Now ask yourself this question: why would the work of each person in the Trinity differ? Would the Father plan to save every person, the Son die to save every person, but the Spirit fail to bring new life to every person? That doesn't seem right. The only way around that problem is you have to say that God allows people to reject what He did for Him. In other words, He can't rescue them. You have to say He gets some and loses others because He elevates the free will of man up above His own divine free will. And I'm sorry, you just can't read the Bible and walk away drawing that conclusion from the Scriptures. You can reason your way philosophically to that conclusion because you don't like the idea of God's will usurping man's will, but you won't naturally conclude that by reading the Bible.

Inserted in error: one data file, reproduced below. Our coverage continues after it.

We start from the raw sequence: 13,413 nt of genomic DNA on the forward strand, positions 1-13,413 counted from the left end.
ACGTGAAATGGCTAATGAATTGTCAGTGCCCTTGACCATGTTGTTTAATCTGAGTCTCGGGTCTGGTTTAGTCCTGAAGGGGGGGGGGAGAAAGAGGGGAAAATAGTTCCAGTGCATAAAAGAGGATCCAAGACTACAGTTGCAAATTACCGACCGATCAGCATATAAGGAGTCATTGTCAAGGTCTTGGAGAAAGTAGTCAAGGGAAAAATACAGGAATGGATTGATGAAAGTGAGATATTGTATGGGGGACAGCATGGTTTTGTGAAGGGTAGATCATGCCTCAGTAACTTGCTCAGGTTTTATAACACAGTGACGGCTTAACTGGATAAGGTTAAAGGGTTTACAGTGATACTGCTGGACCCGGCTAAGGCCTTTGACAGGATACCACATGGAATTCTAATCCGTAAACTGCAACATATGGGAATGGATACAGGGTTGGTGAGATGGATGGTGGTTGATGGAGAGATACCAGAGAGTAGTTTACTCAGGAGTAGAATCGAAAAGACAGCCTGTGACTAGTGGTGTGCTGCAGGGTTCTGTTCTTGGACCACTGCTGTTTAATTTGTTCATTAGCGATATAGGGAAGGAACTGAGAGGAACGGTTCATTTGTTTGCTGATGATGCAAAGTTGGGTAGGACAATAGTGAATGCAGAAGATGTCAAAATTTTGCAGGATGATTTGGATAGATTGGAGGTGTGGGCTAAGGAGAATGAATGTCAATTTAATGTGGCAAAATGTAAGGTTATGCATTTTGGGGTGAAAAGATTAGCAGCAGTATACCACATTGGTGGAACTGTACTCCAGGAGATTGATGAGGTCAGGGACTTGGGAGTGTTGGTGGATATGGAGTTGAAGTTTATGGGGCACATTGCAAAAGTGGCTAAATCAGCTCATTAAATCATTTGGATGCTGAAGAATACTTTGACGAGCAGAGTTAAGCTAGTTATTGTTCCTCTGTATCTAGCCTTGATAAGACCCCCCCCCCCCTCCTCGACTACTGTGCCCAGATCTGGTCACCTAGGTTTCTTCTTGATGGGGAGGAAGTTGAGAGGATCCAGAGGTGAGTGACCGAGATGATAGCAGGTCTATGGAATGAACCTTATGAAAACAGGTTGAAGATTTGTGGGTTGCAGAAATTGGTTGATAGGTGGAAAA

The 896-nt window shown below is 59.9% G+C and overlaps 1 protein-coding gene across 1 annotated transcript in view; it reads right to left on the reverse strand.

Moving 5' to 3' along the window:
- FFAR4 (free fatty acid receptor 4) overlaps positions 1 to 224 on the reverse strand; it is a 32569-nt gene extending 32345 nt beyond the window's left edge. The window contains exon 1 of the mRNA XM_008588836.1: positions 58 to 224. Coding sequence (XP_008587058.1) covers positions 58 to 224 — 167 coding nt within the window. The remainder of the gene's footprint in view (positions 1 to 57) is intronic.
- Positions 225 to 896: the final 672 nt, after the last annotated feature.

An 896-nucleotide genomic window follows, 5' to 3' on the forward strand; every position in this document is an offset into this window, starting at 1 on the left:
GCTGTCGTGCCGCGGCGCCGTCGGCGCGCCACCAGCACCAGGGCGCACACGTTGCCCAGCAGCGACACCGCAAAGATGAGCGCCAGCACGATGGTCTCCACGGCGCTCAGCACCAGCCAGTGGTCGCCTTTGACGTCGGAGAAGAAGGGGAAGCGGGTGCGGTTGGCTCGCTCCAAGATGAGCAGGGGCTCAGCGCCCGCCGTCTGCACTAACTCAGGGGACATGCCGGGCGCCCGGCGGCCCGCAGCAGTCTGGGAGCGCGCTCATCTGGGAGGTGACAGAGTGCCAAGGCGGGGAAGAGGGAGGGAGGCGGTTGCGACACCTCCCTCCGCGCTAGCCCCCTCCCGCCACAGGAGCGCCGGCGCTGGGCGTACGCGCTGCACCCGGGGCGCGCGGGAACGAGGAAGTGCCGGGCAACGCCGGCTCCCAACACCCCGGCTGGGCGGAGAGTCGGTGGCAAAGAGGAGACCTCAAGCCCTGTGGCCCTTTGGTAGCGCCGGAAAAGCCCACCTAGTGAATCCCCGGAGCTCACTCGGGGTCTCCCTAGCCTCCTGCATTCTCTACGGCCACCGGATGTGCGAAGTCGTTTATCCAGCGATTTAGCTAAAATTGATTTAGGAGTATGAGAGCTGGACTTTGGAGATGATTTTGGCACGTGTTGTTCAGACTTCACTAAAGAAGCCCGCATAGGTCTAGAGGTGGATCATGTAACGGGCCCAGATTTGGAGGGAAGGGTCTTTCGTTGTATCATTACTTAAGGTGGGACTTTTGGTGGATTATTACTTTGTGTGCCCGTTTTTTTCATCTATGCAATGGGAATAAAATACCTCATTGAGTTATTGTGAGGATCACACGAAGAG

I'm going to return to this issue again in a moment.
**The Son's Kingdom -- Through this rescue, we have been delivered out of the domain of darkness, where Satan's power and reign is exercised over us, and we have been transferred (categorically moved) into the Kingdom of Christ. Jesus has a kingdom. The Kingdom of God is here and present. It is growing and expanding. One day it will exist as the only Kingdom. But we are citizens of that kingdom now. We are citizens of this kingdom. And this is why we should live as citizens of this Kingdom and under the rule of the reign of our king. Because he rescued us out of the domain of darkness. So we walk in the light. But make no mistake: The Kingdom of God is at hand, and it belongs to King Jesus. We've been delivered out of darkness and into the inheritance we share with the saints in light.